Rotate! Making Swimming Safer for Small Children

Kleinkind beim Tauchen

Maybe you know the feeling: you’re on vacation with your family, sitting by the pool – and you’re constantly worried about not paying attention for even a moment. Is this fear unfounded? Sadly, no. A total of 236,000 people drowned worldwide in 2019, and children are especially at risk.[1] Wouldn’t it be nice if the little ones could help themselves in an emergency? In this blog post, you’ll learn how children can be taught exactly that starting when they are as young as 6 months old.

In Germany, children usually learn to swim at the age of 4 or 5 – quite late, in fact, when you consider the numbers. After all, things can happen very quickly at the pool or the lake. Alina, a passionate swim teacher, was eager to change this situation and opened the Otterkids swim school. The Otterkids learn using unusual methods but are all the more successful for it. The children aren’t simply tossed in, as you sometimes hear, in the hope that they’ll somehow keep their heads above water. No, Alina begins very cautiously, but her step-by-step approach is precisely why she is able to start so early.

A boy and a girl on the QUADRO platform

Some of the children who take swim lessons with Alina have had little contact with water before or are afraid of this unfamiliar element. Munchkins like this are allowed to paddle and splash around for a while before things get “serious” – then it’s time for them to learn how to save themselves. Sounds complicated, but it’s really not. It simply consists of turning onto your back in the water to catch your breath – and then floating like this, allowing yourself to drift until help arrives. In the introductory course, which any child six months of age and above can participate in with their mother or father, dry exercises above the surface of the water are the first thing on the agenda. The main skill they learn at this stage is how best to roll over onto their back. After that, parents and children get in the water, with Alina explaining and the parent and child practicing what she says together. It’s a truly intensive training session, because while Alina walks around giving tips here and there, the families continuing practicing. That’s why one half-hour session is enough; it’s also about the same amount of time that a child can concentrate for at that age. Then one day, after numerous lessons, the child reaches that magical moment when they can float on their back by themselves, trust in their own abilities, and often even discover their love of water.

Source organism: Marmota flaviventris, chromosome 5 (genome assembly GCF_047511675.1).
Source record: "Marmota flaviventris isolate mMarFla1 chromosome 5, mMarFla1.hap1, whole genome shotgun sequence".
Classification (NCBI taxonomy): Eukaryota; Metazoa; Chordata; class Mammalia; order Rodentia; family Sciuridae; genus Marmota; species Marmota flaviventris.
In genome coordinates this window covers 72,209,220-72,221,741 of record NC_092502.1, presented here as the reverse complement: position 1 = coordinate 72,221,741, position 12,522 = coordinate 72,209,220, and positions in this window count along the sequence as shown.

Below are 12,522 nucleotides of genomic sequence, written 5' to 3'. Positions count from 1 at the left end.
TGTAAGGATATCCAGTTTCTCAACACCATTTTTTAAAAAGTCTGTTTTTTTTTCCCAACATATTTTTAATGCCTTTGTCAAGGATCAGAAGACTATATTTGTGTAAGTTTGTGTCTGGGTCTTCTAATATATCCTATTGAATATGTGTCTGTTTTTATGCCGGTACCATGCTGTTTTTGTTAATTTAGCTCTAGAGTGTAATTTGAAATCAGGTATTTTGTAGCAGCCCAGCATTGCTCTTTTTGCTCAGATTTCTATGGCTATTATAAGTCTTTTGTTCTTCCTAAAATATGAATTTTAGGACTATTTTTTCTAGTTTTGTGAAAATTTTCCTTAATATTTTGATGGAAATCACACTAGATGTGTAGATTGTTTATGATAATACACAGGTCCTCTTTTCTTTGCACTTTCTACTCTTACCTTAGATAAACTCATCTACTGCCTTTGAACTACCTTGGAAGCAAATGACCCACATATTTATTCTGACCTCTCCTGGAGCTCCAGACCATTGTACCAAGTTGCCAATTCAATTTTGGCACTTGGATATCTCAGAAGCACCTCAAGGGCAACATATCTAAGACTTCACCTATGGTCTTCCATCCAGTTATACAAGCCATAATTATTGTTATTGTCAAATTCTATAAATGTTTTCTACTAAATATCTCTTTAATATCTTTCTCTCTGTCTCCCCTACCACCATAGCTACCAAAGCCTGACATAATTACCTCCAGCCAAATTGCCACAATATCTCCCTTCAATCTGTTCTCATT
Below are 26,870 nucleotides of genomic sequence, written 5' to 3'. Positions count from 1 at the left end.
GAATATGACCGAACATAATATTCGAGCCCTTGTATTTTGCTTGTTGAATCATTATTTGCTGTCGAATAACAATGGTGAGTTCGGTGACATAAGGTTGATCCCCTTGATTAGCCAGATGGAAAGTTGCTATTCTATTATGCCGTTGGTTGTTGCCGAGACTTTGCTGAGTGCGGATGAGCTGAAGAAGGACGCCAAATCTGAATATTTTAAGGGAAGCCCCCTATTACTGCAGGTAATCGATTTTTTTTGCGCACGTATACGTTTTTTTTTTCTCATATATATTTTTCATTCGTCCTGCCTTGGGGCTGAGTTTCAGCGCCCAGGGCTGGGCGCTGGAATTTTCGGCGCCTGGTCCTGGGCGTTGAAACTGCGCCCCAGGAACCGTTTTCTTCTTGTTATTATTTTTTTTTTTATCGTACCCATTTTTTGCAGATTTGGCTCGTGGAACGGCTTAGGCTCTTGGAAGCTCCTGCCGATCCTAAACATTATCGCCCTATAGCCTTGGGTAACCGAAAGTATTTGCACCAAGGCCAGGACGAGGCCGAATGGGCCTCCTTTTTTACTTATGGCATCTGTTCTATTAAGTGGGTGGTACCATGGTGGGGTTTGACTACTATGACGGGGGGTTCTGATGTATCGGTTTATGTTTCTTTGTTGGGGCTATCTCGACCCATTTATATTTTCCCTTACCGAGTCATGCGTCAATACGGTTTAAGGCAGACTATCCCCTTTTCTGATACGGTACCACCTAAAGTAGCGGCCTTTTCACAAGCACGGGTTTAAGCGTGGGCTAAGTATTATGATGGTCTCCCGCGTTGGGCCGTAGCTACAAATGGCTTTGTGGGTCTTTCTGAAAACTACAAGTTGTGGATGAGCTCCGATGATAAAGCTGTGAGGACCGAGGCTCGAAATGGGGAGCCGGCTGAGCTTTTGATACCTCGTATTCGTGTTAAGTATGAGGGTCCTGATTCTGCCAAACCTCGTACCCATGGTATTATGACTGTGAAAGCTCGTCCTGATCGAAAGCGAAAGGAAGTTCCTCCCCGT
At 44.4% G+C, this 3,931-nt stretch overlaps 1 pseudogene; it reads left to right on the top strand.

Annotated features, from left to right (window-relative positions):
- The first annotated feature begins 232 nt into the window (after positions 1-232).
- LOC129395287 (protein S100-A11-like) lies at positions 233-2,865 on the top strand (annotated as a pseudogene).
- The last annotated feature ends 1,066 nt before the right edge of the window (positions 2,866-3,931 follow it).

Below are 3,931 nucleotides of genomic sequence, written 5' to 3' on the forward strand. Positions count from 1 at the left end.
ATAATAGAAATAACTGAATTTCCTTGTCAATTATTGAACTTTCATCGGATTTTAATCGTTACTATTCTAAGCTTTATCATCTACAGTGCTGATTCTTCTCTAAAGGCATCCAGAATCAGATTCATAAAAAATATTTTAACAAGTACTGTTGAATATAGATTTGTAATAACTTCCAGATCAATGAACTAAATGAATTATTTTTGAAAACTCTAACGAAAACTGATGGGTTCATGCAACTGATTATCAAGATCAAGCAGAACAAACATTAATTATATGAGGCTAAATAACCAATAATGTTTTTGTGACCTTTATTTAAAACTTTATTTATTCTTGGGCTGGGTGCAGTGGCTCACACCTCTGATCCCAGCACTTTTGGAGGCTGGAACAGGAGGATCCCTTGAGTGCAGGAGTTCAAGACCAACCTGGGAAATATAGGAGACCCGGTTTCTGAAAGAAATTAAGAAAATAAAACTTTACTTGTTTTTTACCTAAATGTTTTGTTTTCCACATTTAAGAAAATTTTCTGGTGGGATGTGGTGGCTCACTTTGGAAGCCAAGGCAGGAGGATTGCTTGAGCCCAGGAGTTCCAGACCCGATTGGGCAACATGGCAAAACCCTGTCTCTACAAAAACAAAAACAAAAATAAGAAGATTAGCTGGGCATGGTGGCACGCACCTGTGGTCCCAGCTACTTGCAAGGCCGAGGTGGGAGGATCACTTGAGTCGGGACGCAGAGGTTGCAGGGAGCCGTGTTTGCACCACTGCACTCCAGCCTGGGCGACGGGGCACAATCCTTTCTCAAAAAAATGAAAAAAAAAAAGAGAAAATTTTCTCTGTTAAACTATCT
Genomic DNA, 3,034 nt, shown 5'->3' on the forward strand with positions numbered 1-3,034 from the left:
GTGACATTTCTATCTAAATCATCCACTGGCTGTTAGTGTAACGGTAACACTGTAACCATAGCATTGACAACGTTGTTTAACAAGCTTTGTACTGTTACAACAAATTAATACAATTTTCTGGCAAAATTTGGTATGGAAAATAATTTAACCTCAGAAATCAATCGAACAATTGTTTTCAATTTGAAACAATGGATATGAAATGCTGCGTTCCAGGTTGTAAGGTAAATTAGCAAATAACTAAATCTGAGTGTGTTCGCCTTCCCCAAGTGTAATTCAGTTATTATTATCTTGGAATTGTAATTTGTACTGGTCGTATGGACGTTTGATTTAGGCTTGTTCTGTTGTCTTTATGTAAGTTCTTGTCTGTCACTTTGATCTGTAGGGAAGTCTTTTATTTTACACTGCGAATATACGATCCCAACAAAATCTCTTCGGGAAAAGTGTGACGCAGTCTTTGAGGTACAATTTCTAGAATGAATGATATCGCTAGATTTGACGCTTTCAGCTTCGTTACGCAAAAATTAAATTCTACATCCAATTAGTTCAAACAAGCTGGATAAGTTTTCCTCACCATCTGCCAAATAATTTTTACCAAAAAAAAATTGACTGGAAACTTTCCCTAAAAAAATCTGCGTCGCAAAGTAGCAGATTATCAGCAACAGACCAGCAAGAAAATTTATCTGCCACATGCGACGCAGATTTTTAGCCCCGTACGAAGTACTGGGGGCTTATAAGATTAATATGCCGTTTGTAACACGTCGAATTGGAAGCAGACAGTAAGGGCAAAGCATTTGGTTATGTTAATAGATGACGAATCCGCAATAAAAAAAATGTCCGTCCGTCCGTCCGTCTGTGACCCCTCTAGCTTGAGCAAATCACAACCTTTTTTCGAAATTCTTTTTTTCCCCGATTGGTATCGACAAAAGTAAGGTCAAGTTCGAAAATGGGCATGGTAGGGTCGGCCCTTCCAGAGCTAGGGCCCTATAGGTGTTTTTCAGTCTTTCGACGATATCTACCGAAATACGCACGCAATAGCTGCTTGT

A young child under water

This method is predominantly used in the US, where lots of people have a pool in their backyard – meaning it’s especially important that children here can swim. This is because swimming accidents are more common than you might think, even in shallow water. A child that falls into a pool or lake and hasn’t practiced what to do in the water beforehand is simply overwhelmed by the situation and has no idea what steps to take. They haven’t learned what to do to get out of the situation. And that’s why in the US, the Netherlands, Switzerland, and England, for example, you can find many children that begin taking swim lessons before their first birthday. In Germany, the concept of learning to swim at such a young age is still relatively new.

A mother with a child

When a child can save themselves and passes the test, they can continue to practice without mom and dad. Once they have started walking, they can also learn to crawl – amazing, but true! Although in this case we’re referring to the swimming stroke known as the front crawl. This is because the movement of the legs when doing the front crawl is similar to the movement when walking. The child leaves their arms out of it for the time being, either resting them against their body or stretching them out so that they form a kind of arrow that drills its way through the water – whatever suits them. In the process, they keep their head under water. In this way, the child learns to maintain a horizontal position, because that is the most suitable for moving around in the water. As soon as they run out of air, the child turns onto their back again, just like they learned to do before. Or they can immediately do the backstroke, which is also far less strenuous than the breaststroke, for example, and most importantly, is a stroke that all children actually can do.

A girl under water

Gradually, the children learn to replace this full turn onto their backs with simply taking a breath when turned to the side, as is common in the “real” front crawl. Finally, when they’re between the ages of three and five, they add their arms into the mix. If the little ones still want to continue with swim lessons – and they usually do! – the traditional swimming strokes come next, although they practice these using a clever system known as the “Smart Fish Method.”